Harry Dean Stanton is singing “The Rose of Tralee”. His wavering voice echoes across the rows of people gathered in the Village East cinema in New York, where a special screening of a new documentary about his life and work, Partly Fiction, has just finished. You can tell that the director, Sophie Huber, and the cinematographer, Seamus McGarvey, who are sitting beside him, are used to this sort of thing from Harry, but the rest of us are by turns delighted and a little bit nervous on his behalf. Now that he’s 87, Stanton’s voice is as unsteady as his gait, but he steers the old Irish ballad home in his inimitable manner and the audience responds with cheers and applause.
“Singing and acting are actually very similar things,” says Stanton when I ask him about his other talent, having seen him perform about 15 years ago with his Tex-Mex band in the Mint Bar in Los Angeles. “Anyone can sing and anyone can be a film actor. All you have to do is learn. I learned to sing when I was a child. I had a babysitter named Thelma. She was 18, I was six, and I was in love with her. I used to sing her an old Jimmie Rodgers song, ‘T for Thelma’.” Closing his eyes, he breaks into song: “T for Texas, T for Tennessee, T for Thelma, that girl made a wreck out of me.” He smiles his sad smile. “I was singing the blues when I was six. Kind of sad, eh?”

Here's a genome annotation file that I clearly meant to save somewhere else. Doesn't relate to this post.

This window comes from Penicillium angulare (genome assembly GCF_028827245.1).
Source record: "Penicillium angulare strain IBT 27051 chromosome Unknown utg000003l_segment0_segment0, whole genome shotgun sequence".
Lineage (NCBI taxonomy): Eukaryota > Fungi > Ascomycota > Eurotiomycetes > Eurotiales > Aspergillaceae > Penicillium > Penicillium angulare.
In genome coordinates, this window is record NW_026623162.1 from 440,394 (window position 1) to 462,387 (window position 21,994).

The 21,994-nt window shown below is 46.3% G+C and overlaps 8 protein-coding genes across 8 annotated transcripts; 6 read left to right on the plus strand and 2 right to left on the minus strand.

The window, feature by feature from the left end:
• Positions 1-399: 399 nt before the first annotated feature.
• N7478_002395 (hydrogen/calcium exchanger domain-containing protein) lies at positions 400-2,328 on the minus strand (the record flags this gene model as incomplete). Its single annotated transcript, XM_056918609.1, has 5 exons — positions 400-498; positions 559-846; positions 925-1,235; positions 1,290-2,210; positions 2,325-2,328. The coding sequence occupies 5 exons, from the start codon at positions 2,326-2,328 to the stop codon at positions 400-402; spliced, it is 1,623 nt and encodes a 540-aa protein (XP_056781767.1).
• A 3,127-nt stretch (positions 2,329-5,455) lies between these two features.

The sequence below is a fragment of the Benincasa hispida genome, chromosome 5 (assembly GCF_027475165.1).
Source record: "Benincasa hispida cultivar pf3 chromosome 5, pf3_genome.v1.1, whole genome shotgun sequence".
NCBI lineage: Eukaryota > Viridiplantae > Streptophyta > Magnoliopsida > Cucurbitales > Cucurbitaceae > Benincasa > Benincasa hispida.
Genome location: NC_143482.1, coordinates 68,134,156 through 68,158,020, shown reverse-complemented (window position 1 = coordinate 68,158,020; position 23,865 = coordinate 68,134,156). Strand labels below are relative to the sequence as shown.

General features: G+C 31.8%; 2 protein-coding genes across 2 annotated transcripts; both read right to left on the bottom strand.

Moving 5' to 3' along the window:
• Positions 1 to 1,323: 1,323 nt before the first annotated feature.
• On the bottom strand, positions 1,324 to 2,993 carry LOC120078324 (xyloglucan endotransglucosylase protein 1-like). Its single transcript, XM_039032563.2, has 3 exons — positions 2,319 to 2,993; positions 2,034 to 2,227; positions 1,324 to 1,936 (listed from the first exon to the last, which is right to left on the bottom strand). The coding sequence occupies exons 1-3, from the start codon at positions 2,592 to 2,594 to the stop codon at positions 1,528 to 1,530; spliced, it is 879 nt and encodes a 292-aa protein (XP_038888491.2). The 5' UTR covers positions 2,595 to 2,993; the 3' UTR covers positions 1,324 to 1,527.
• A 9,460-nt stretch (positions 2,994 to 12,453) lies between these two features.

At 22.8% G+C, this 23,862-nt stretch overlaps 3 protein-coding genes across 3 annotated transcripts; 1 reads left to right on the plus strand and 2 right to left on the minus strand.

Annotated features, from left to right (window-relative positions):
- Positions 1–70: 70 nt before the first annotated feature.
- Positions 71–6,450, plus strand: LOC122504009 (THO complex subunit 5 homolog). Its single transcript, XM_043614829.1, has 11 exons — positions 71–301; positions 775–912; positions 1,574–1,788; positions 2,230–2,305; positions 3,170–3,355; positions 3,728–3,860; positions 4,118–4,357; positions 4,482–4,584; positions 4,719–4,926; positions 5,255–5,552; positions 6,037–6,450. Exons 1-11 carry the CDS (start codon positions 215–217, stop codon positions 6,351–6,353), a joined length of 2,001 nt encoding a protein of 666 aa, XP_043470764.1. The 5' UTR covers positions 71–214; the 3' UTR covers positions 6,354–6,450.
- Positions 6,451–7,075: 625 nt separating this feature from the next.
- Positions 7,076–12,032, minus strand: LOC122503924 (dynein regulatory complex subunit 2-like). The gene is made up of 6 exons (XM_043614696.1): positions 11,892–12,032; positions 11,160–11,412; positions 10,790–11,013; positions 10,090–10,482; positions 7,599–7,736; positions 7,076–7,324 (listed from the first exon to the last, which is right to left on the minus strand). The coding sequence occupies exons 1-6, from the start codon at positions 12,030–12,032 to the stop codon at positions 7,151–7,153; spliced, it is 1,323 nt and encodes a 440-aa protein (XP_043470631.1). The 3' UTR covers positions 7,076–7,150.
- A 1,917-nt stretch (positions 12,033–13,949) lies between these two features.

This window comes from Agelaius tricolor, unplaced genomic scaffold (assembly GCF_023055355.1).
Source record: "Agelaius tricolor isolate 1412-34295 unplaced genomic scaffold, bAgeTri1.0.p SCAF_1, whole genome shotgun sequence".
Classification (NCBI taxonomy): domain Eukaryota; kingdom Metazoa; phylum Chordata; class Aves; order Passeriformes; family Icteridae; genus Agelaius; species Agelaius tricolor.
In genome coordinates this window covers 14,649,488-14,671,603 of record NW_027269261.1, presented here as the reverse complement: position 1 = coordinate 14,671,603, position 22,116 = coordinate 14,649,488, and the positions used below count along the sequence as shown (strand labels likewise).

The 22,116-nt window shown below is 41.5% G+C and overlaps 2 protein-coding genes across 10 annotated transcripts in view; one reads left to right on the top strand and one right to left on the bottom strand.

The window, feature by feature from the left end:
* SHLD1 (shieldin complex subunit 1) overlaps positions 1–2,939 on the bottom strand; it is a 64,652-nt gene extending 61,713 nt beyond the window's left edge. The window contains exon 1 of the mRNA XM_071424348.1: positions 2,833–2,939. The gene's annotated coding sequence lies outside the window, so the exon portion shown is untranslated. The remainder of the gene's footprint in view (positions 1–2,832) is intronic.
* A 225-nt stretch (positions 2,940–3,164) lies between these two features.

There is indeed a peculiar kind of sadness about Harry Dean Stanton, a mix of vulnerability, honesty and seeming guilelessness that has lit up the screen in his greatest performances. It’s there in his singing cameo in 1967’s prison movie Cool Hand Luke, in his leading role in Alex Cox’s underrated cult classic Repo Man in 1984 and, most unforgettably, in his almost silent portrayal of Travis, a man broken by unrequited love in Wim Wenders’s classic, Paris, Texas. “After all these years, I finally got the part I wanted to play,” Stanton once said of that late breakthrough role. “If I never did another film after Paris, Texas I’d be happy.”